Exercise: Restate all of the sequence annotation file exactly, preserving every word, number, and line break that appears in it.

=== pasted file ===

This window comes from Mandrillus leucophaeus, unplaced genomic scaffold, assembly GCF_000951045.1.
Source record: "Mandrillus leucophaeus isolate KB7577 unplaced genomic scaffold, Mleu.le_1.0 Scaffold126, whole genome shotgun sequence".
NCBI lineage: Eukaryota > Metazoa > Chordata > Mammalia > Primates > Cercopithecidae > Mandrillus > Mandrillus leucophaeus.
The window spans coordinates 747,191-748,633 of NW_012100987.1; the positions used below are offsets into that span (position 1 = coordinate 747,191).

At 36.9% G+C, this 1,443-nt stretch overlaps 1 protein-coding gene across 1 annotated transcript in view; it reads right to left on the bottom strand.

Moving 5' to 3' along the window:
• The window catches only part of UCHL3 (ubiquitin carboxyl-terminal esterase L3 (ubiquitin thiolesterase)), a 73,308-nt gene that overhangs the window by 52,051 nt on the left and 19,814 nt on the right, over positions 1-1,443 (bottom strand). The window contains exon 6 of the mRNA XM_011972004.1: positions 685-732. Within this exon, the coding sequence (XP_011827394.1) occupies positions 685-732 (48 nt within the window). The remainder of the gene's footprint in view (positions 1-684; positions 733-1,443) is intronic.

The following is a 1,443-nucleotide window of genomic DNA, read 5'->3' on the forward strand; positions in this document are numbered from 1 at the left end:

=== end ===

This window comes from Mandrillus leucophaeus, unplaced genomic scaffold, assembly GCF_000951045.1.
Source record: "Mandrillus leucophaeus isolate KB7577 unplaced genomic scaffold, Mleu.le_1.0 Scaffold126, whole genome shotgun sequence".
NCBI lineage: Eukaryota > Metazoa > Chordata > Mammalia > Primates > Cercopithecidae > Mandrillus > Mandrillus leucophaeus.
The window spans coordinates 747,191-748,633 of NW_012100987.1; the positions used below are offsets into that span (position 1 = coordinate 747,191).

At 36.9% G+C, this 1,443-nt stretch overlaps 1 protein-coding gene across 1 annotated transcript in view; it reads right to left on the bottom strand.

Moving 5' to 3' along the window:
• The window catches only part of UCHL3 (ubiquitin carboxyl-terminal esterase L3 (ubiquitin thiolesterase)), a 73,308-nt gene that overhangs the window by 52,051 nt on the left and 19,814 nt on the right, over positions 1-1,443 (bottom strand). The window contains exon 6 of the mRNA XM_011972004.1: positions 685-732. Within this exon, the coding sequence (XP_011827394.1) occupies positions 685-732 (48 nt within the window). The remainder of the gene's footprint in view (positions 1-684; positions 733-1,443) is intronic.

The following is a 1,443-nucleotide window of genomic DNA, read 5'->3' on the forward strand; positions in this document are numbered from 1 at the left end: